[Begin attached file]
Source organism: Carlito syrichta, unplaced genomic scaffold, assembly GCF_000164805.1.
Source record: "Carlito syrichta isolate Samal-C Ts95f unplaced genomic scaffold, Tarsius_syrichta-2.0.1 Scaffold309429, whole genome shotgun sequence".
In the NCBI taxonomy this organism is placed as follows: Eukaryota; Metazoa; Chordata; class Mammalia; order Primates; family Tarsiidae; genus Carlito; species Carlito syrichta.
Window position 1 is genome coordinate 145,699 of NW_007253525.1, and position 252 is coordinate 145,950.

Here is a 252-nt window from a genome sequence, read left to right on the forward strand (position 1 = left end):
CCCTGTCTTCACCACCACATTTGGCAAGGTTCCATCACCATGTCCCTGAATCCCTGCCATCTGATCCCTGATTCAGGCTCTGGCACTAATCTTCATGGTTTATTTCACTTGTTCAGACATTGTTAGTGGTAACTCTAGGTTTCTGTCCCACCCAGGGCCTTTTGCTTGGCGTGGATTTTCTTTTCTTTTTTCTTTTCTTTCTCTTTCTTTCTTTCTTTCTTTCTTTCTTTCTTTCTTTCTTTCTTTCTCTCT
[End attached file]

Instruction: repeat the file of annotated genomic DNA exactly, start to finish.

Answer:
Source organism: Carlito syrichta, unplaced genomic scaffold, assembly GCF_000164805.1.
Source record: "Carlito syrichta isolate Samal-C Ts95f unplaced genomic scaffold, Tarsius_syrichta-2.0.1 Scaffold309429, whole genome shotgun sequence".
In the NCBI taxonomy this organism is placed as follows: Eukaryota; Metazoa; Chordata; class Mammalia; order Primates; family Tarsiidae; genus Carlito; species Carlito syrichta.
Window position 1 is genome coordinate 145,699 of NW_007253525.1, and position 252 is coordinate 145,950.

Here is a 252-nt window from a genome sequence, read left to right on the forward strand (position 1 = left end):
CCCTGTCTTCACCACCACATTTGGCAAGGTTCCATCACCATGTCCCTGAATCCCTGCCATCTGATCCCTGATTCAGGCTCTGGCACTAATCTTCATGGTTTATTTCACTTGTTCAGACATTGTTAGTGGTAACTCTAGGTTTCTGTCCCACCCAGGGCCTTTTGCTTGGCGTGGATTTTCTTTTCTTTTTTCTTTTCTTTCTCTTTCTTTCTTTCTTTCTTTCTTTCTTTCTTTCTTTCTTTCTTTCTCTCT